Have you seen the Ten Commandments lately? Not the 1956 Cecil B. DeMille blockbuster, but the Decalogue: the biblical guidelines Moses brought down from Mt. Sinai and a cause for Jewish celebration each year on Shavuot.
For a while, it seemed the Ten Commandments were everywhere, or at least discussion about them was. Some suggested the morals of public school children would be improved by placing the Commandments in every classroom. In the early 2000s, Alabama Chief Justice Roy Moore installed a two-and-a-half ton granite Ten Commandments monument in the rotunda of his state's Supreme Court. (It was later removed by court order and Moore was removed from his position by a unanimous action of the Alabama Court of the Judiciary.) Even today, visitors to the U.S. Supreme Court can see a depiction of the tablets in part of the artwork that graces the Court itself. (More on that later.)
The Ten Commandments are a cornerstone of the Jewish and Christian faiths, although Jews, Catholics and Protestants have slightly differing versions. In each though, the Commandments remind us of the standards of behavior that allow us to be the best versions of ourselves in our relationships with each other and with God. And because of the special value the Commandments hold across the Judeo-Christian tradition, we teach and display them in our synagogues and churches, in our religious schools, and in our homes.
Growing up in Canada, a country that celebrates religious as well as cultural diversity but does not have a strict separation of church and state, I saw the Ten Commandments frequently: hanging on the wall in my progressive Jewish day school, posted prominently in my Catholic college - both of which, though private and religiously-affiliated institutions, received direct government funding.
But in the U.S, displaying the Ten Commandments on public property raises tricky questions about the U.S. Constitution's First Amendment guarantee of separation of church and state. Does displaying the Commandments on state property constitute an endorsement of religion? The answer is: it depends. The Supreme Court said in 2005's Van Orden v. Perry that displays of the Commandments as part of larger representations regarding symbols and history of law (like in the Supreme Court building itself where a frieze depicts the great law-givers of history including Moses holding the Ten Commandments) are acceptable in public spaces. But that same day the Court ruled in McCreary County v. ACLU of Kentucky that religious depictions of the Commandments on public grounds where the intent or the effect is to endorse religion are NOT constitutional.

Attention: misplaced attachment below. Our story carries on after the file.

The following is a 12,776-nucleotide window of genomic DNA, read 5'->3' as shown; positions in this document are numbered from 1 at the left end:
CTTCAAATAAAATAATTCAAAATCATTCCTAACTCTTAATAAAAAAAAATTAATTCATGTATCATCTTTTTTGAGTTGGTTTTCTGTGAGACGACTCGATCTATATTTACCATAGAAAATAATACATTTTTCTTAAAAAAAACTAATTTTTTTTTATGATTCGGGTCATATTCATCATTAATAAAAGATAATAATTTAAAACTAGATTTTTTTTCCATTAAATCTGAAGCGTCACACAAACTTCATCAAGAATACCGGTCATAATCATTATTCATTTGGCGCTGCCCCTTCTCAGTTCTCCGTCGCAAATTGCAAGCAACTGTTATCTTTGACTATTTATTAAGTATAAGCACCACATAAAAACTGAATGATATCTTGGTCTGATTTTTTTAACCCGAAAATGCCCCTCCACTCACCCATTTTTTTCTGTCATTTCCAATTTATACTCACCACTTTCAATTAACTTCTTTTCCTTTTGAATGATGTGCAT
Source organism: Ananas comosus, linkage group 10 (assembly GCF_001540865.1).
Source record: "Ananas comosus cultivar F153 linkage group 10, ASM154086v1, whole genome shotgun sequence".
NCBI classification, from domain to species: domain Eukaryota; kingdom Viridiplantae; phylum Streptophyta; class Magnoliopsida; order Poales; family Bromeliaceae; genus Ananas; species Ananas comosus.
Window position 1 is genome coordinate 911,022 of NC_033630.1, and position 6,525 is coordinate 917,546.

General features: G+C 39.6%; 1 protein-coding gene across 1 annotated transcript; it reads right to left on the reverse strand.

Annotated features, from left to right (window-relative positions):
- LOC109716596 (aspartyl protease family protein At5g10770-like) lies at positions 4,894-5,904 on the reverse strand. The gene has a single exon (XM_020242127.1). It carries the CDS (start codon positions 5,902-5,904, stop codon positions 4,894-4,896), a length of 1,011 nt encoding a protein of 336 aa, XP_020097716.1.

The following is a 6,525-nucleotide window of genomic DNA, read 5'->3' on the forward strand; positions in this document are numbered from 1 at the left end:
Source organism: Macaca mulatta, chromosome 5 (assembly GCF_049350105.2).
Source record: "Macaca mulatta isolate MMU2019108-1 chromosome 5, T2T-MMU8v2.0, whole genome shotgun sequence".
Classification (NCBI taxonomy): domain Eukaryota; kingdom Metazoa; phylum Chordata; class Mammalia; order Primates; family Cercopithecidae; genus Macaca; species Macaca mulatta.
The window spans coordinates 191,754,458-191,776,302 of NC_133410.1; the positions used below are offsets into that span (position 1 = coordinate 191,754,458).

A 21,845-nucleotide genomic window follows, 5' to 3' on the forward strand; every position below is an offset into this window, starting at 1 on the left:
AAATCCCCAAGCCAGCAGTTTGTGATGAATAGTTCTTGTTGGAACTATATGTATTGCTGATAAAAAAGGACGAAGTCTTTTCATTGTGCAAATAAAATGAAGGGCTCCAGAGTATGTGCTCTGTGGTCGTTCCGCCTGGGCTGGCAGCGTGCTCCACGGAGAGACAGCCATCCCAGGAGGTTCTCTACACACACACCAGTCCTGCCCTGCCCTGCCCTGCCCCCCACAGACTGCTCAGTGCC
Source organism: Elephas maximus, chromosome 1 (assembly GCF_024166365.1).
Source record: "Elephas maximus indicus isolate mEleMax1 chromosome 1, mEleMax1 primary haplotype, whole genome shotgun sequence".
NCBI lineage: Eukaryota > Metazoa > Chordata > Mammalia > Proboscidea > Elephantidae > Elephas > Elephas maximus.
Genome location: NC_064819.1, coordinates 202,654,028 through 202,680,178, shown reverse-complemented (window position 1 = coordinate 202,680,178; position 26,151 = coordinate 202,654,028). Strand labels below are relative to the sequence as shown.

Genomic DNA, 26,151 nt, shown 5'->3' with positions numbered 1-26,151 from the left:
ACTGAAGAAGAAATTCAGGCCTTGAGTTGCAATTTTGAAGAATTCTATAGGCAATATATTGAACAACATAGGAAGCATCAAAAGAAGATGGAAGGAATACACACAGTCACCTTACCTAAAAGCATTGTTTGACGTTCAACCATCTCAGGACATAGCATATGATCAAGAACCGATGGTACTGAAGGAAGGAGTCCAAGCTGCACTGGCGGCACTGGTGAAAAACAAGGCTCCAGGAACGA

As a Movement, we believe that ensuring that the U.S. government does not endorse religion over non-religion or favor one religion or religious tradition has allowed religion to flourish singularly in America. We made that clear in 1965, when the then-UAHC adopted a resolution asserting that "the principle of separation of church and state is best for both church and state and is indispensable for the preservation of that spirit of religious liberty which is a unique blessing of American democracy."
Yes, millions of Americans subscribe to faiths that cherish the Ten Commandments, but many others do not. By choosing one specific wording of the Ten Commandments over that used by other religions, state-endorsed religious displays of the Ten Commandments signal preference for some faiths over others. Such practices belie the diversity of belief upon which the U.S. was founded. And to assert, as some do, that the Commandments are simply a reflection of secular values of good behavior is to strip them of their religious significance. That should be anathema to all people of faith.
As we celebrate Shavuot and the blessing of receiving the Torah, let us celebrate as well the blessing of religious freedom that allows all people to live out the highest teachings of their faith each and every day.